The Magazine

Obama's Opportunity

To truly transcend race, he could call for an end to racial preferences.

Feb 11, 2008, Vol. 13, No. 21 • By TERRY EASTLAND
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Barack Obama is promising change, and in an important respect he is delivering it. Obama, the son of a Kenyan, is African American, yet he isn't offering himself as "an African-American candidate" but as a candidate who happens to be African American. That's a big change. He has made transcending race an explicit theme of his campaign. That, too, is a change (cf. Jesse Jackson and Al Sharpton).

This is not what many Americans might have expected in an African American running for president, and it helps account for Obama's astonishing rise. Yet it remains the case that the senator from Illinois has taken positions on issues involving race that are at odds with his soaring rhetoric about overcoming racial division.

Consider, for example, Obama's criticism of the Bush administration for opposing race-based preferences in the 2003 Michigan admissions cases. Obama was for preferences. In the undergraduate case, the admissions program automatically awarded 20 points to African-American, Hispanic, and American-Indian applicants. (You needed 100 out of a possible 150 to be admitted.) Applicants of the "wrong" race and ethnicity--whites and Asian Americans--thus were disadvantaged in the competition for places. The Supreme Court ruled against the university, though it also left the law school's admissions program standing. As a result, admissions programs across the nation are able to continue to use race and ethnicity as selection criteria.

On the campaign trail Obama often says that he doesn't see a black America or a white America or a Latino America or an Asian America, but the United States of America. But that's not how admissions officers at many institutions of higher education decide who gets opportunities. They see race and ethnicity, and they choose who gets admitted with those criteria in mind.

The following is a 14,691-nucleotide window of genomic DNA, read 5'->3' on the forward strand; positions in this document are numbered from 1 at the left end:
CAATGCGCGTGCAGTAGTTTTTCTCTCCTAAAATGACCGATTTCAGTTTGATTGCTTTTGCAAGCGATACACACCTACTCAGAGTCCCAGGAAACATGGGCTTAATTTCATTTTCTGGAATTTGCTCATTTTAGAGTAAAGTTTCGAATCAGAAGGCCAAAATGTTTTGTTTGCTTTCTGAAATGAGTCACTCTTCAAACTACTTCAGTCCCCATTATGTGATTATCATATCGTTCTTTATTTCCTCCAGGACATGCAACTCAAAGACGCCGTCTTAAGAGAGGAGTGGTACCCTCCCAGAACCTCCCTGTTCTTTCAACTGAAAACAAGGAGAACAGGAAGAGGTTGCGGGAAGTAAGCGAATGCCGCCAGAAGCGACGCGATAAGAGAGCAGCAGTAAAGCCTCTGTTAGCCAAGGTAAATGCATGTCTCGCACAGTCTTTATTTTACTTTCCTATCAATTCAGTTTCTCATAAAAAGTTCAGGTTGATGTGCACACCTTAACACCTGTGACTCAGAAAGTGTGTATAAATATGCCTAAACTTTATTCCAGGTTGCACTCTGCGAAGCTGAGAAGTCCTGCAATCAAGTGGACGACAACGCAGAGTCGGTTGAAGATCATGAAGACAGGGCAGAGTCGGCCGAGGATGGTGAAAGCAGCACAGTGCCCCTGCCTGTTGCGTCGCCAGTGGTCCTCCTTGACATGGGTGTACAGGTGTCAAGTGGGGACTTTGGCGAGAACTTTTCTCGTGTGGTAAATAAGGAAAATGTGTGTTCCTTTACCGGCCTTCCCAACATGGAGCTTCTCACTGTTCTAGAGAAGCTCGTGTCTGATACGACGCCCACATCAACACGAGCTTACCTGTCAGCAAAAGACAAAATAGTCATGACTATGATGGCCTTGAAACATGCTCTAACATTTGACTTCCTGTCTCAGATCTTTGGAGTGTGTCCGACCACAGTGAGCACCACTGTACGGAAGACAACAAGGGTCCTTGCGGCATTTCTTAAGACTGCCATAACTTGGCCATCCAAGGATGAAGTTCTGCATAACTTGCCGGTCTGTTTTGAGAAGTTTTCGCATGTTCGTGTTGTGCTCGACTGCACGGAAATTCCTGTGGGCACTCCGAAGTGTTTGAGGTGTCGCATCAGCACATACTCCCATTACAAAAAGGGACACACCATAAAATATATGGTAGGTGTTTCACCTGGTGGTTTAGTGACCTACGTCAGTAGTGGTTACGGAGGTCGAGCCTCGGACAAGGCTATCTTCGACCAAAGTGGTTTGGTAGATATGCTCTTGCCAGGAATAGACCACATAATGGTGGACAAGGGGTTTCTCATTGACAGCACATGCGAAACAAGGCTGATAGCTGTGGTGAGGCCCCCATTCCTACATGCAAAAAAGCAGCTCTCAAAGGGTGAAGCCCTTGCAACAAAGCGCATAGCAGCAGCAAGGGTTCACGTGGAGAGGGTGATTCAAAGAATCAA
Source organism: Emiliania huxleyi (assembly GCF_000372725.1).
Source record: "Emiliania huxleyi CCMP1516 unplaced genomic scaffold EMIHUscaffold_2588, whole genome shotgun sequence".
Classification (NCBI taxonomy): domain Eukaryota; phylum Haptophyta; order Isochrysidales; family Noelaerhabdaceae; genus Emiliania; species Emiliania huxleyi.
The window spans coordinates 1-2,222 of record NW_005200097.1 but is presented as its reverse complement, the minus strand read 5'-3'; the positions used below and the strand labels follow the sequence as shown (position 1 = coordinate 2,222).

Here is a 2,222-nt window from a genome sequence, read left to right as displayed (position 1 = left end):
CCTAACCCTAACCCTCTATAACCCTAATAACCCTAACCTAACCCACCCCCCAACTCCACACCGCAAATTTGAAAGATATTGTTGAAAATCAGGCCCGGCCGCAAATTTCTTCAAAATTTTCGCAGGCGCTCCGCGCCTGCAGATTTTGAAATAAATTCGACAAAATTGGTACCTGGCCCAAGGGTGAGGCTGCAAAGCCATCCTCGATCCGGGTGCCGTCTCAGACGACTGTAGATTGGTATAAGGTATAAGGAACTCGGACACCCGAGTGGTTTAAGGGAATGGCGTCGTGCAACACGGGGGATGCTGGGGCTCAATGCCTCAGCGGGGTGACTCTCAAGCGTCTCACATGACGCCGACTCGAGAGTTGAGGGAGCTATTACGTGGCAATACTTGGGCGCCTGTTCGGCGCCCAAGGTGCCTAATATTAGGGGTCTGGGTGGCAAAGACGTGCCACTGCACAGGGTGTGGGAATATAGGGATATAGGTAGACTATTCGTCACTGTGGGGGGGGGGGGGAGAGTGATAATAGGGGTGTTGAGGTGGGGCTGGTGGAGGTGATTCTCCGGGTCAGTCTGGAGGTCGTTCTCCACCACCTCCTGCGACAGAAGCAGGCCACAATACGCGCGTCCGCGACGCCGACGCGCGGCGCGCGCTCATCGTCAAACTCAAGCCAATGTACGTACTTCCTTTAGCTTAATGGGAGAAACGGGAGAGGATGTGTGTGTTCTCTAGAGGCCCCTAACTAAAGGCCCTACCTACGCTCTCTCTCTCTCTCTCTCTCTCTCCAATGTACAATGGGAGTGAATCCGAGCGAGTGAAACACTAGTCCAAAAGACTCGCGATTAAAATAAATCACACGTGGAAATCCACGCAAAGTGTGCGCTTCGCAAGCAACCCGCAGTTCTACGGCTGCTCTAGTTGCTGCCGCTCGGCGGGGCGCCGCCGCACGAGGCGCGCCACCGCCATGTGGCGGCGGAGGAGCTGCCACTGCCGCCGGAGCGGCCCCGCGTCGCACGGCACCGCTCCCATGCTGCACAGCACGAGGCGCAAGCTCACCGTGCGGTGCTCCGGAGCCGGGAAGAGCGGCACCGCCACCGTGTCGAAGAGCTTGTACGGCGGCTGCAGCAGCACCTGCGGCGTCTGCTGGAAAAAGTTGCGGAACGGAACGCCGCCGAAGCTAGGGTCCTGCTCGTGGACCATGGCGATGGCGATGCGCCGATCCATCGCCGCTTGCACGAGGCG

In 2006, Obama opposed the Michigan Civil Rights Initiative. "Proposal 2 is wrong for Michigan and it's wrong for America," he said in an ad. The measure passed with 58 percent of the vote. Now part of the Michigan code, the law prohibits preferences in employment, contracting, and education (including, by the way, the preferences at the law school upheld by the Supreme Court in 2003).

Obama's criticism of the Bush administration in the Michigan cases and his opposition to the Michigan Civil Rights Initiative suggest that he's a standard-issue liberal on policy questions involving race. Yet there may be more to him.

Obama has shown a willingness to consider positions that depart from the party line. Take the case of race-based admissions programs: Though Obama supports them, he seems open to changing them so that they are based on socioeconomic criteria. Last May he said on ABC's This Week: "I think that we should take into account white kids who have been disadvantaged and have grown up in poverty and shown themselves to have what it takes to succeed." If admissions programs were class-based, they would no longer distinguish and divide by race. You could even say they would transcend race.

Obama's candidacy invites a hopeful question: Would he be willing to move against preferences as our 44th president? The reasons to think he wouldn't are obvious. He is, after all, a Democrat, and most Democrats in national leadership positions are, as he has been in office, defenders of preferences. Yet his campaign rhetoric embraces principles that, if he were to apply them fairly, would demand an end to preferences.

Obama not only speaks about the need to transcend race and overcome racial division, but he also seems to have rejected the racial essentialism that preferences promote. In his victory speech in South Carolina, Obama condemned "a politics that tells us that we have to think, act, and even vote within the confines of the categories that supposedly define us." If that "old politics" is to be repudiated, what should take its place but the politics advanced by the civil rights movement until recent decades, which respects the right of each individual to be treated without regard to race or ethnicity? That politics gained its finest legal expression in the Civil Rights Act of 1964, a plainly colorblind law. The civil rights initiatives passed in recent years by California, Washington, and Michigan (and on the ballot in five states this November) likewise forbid different treatment based on race.